Into the first ten books of the Sentence the personal has entered though a variety of strategies and indirections. With Magic the personal comes to the fore, as literal autobiography, at least when MM, and not Orisis, is the subject of the narrative. In all the books of HERMES the reflective reader wonders, which is the foreground and which the background, which the primary text and which the “intertext”? Do real, mundane events illustrate the thought of the classic, or does the classic comment on those mundane events? And how, for that matter, can an ancient text comment on the present? Hermes is the god of texuality, not only the inventor of writing but also the original hermeneutical reader. In another sense he is the author of the Sentence. Like Hermes MM is highly educated, widely traveled and eloquent. As Magic details his movements we learn that he has advanced from Birmingham, Alabama, to Pittsburgh, Detroit, Chicago and New York, taking out time at Yale and Harvard to hone his hermeneutical skills before arriving at a scene of challenged textuality. Unlike Second and Every, Magic is rooted in a pre-classical (Egyptian) and a postclassical (Neoplatonic) text, the Corpus Hermeticum. The god of universal travel conspires to record MM’s ascents, descents and tergiversations, glossing his mundane life and the higher cultural traditions that have influenced him.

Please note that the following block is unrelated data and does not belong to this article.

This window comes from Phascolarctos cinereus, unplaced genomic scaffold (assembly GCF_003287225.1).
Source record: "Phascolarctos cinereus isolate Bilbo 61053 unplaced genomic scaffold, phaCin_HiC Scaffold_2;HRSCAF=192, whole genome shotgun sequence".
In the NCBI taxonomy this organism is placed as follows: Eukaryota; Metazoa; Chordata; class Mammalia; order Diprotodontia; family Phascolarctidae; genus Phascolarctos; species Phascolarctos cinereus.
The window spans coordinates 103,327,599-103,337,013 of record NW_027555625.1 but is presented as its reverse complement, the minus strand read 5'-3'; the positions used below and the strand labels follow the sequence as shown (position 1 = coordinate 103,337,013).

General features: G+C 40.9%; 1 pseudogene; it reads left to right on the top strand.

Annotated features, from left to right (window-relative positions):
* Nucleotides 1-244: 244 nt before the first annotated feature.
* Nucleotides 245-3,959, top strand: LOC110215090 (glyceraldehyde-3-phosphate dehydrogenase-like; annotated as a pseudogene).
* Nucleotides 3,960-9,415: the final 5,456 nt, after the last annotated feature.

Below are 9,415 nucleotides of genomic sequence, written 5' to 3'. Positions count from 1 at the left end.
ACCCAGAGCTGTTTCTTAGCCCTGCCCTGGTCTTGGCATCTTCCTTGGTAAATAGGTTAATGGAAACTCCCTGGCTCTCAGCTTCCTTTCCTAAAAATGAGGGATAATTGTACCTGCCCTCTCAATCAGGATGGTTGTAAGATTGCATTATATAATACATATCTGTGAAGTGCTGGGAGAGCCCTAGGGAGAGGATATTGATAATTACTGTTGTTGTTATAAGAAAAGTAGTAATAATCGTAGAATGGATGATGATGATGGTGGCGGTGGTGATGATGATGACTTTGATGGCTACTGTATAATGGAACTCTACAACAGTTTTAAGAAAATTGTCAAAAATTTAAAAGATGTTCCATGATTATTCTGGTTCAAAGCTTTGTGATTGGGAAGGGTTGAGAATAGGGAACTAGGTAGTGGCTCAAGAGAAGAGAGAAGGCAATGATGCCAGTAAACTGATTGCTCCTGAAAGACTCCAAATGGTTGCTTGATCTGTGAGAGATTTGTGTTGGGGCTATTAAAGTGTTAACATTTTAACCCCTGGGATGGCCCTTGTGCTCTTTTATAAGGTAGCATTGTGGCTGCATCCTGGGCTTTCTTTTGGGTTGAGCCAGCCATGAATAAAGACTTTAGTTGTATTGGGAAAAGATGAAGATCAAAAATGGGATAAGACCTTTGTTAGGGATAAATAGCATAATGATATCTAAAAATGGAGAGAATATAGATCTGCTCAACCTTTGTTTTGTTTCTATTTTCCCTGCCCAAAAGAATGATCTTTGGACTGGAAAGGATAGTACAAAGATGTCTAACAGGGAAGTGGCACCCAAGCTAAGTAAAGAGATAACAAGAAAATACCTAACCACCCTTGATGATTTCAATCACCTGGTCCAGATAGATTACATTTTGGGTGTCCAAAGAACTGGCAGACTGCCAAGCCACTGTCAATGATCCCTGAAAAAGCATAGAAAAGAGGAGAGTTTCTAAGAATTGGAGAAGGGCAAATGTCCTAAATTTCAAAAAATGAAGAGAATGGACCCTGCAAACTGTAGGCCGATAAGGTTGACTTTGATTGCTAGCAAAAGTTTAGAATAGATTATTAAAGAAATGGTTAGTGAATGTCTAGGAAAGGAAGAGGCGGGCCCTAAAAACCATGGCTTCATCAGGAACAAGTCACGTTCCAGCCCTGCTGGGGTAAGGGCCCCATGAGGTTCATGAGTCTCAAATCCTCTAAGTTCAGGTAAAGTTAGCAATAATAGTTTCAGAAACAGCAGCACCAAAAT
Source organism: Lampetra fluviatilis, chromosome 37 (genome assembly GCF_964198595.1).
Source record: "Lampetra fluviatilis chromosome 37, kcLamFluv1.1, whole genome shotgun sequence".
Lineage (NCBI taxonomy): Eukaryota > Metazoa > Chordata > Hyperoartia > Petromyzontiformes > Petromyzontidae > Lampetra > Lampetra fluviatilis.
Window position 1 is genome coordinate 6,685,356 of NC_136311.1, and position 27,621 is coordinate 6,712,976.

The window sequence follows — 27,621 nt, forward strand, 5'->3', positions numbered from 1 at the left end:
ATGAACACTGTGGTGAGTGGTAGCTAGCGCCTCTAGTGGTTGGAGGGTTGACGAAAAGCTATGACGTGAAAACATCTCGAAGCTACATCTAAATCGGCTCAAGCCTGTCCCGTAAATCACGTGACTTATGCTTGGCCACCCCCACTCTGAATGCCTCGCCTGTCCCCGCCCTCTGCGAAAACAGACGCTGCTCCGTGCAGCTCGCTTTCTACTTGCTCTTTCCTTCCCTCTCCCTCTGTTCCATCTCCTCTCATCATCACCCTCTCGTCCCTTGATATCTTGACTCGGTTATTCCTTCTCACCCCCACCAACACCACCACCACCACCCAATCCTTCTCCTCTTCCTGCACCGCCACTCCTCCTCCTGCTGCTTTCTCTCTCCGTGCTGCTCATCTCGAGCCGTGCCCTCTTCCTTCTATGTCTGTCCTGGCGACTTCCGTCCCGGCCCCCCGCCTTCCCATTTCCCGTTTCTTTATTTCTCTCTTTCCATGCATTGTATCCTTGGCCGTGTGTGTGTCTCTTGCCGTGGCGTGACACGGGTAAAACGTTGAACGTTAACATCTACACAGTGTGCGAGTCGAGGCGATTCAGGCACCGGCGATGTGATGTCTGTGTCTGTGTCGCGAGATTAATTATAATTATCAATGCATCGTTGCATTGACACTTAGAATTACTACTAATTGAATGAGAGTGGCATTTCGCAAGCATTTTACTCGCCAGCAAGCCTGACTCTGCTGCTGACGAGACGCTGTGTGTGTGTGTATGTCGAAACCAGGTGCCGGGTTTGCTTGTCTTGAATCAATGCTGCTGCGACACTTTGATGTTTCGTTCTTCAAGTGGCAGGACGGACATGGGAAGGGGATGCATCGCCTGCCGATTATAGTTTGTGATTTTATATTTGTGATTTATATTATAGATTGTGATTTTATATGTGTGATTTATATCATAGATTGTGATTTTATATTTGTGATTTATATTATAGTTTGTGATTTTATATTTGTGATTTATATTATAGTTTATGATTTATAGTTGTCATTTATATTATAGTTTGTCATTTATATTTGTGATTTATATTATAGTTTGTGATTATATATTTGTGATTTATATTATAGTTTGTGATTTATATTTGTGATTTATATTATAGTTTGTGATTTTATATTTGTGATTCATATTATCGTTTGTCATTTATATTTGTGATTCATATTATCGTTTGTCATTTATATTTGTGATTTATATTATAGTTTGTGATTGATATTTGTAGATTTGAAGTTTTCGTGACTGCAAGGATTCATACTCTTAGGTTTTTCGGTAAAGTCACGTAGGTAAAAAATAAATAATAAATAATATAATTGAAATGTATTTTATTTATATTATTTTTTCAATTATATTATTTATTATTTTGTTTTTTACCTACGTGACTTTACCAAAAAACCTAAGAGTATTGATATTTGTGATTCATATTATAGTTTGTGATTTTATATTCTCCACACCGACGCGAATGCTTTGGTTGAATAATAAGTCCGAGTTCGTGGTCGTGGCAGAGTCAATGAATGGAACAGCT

The full text of Magic 1-11 and 12-18
Pages from Magic about Germany in German translation